Every year since then, we had to do new things. With scale, the team has to continuously adapt. Now that we operate at scale, our team members are specialized and operate according to their own strengths. For me, managing people between different countries and levels is tricky and requires great attention. Just remember that as a leader, you always need to amplify you and your team’s strengths - identify the strengths of individuals and place them in the right positions to amplify their strengths.

My role as CEO is to ensure everyone has a clear vision to look forward to. Our goal for Carsome is to digitize and introduce innovation to the used-car industry, and we need to be #1 to achieve that goal. It’s very important to keep ourselves aligned as people work for the grand vision - they will question your decisions when something is wrong.

As a founder, what is your management style like?

I make decisions based on the available data - this keeps me objective and lets us strategize and execute based on facts and figures. From that point, it’s about measuring the effectiveness of each action item. Carsome is an outcome-driven company so everyone is very clear on their respective objectives. Ultimately, everyone is clear about KPIs and underperforming team members have to, unfortunately, leave based on their results. With each level of scale, it is important to be clear about the expectations for individuals as well.

Moving on to marketing, Carsome employs multiple marketing strategies and you even have your own jingle. What can you share about your marketing strategy?

I came from a marketing background so this was my strong suit. During the early days, we raised $250K which gave us a 6-9 month plan. We started out with a digital strategy because this was the most measurable form of advertising. Again, it is important to measure return on investment and results.

We only entered into other forms of marketing e.g. video, billboard, radio, when we reached a certain level of scale. We needed to occupy the mind share of each prospective customer that is looking to sell their car. For that to happen, we needed to create brand value & brand equity online and offline. Hence, we invested in offline ads as well, but we ensured that this was also measured. How does my ATL spend result in Carsome’s organic growth?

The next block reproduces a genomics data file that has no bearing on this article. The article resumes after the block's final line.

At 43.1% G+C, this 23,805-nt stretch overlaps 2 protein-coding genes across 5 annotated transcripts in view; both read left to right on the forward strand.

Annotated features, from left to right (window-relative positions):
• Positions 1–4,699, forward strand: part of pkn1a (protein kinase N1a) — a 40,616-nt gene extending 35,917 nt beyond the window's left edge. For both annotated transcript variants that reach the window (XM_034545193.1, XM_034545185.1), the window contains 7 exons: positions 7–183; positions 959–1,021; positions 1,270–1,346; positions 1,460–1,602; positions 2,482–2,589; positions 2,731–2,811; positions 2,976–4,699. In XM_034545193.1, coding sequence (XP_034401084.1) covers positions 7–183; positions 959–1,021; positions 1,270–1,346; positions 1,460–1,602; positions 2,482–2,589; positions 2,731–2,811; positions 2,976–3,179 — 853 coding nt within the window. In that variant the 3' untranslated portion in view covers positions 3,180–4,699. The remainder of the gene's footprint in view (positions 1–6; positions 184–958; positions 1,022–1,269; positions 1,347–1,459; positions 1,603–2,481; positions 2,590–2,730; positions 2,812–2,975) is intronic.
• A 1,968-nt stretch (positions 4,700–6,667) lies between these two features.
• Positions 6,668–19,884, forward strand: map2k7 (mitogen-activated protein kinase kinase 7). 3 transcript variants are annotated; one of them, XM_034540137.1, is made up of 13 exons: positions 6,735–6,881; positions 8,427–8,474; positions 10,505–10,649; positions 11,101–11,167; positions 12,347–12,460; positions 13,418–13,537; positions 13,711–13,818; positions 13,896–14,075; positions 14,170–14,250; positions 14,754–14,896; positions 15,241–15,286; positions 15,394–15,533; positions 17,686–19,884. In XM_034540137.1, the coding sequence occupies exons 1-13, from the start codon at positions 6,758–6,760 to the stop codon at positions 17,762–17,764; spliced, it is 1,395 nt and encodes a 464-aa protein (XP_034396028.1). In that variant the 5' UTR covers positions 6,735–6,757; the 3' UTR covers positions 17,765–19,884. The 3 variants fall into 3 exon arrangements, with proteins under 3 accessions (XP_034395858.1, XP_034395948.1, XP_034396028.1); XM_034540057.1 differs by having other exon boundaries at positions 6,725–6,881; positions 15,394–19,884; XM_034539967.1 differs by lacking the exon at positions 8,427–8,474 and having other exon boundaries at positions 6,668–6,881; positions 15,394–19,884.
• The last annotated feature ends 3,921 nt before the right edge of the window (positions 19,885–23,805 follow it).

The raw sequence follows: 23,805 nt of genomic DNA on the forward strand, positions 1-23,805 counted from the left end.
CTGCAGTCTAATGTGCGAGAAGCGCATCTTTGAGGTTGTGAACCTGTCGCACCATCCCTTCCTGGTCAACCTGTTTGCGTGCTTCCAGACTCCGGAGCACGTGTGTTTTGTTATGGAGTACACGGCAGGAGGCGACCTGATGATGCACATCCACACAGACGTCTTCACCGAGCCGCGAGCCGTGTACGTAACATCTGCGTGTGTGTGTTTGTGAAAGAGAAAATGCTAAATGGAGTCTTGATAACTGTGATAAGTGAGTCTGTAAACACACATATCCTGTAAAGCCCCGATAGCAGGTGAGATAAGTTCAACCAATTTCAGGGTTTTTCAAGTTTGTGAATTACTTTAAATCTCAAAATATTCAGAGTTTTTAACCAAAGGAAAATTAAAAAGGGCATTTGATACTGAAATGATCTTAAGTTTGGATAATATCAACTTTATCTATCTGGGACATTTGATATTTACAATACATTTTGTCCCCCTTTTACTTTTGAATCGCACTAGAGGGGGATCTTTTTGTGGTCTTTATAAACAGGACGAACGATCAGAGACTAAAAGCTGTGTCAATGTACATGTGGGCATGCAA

As Carsome grows, how are dealers impacted by the company and its products?

Carsome grows as our dealers grow. One of our 20 early dealers has seen their business grow and has since expanded from one car lot to three lots, and even been able to open new showrooms. Many dealers have experienced the same as they can now source inventory at a higher quality & faster speed. In Indonesia, it’s still early but we have seen home dealers (selling cars out of their houses) setting up proper businesses after using Carsome.

How did you manage to operate in each Southeast Asian market?

Southeast Asia is unique - you need to view it as 10 different markets rather than one single market. As many similarities we may have, there are plenty of different aspects. This isn’t like China or India - both the talent & product needs to be localized to each market. Just as an example, Malaysia dealers use laptops or desktops to access our auction platform but close to 100% of our Indonesian dealers access our platform through their mobile phones. We only found this out after we launched and had to adapt our whole platform into a mobile site to capture that market effectively.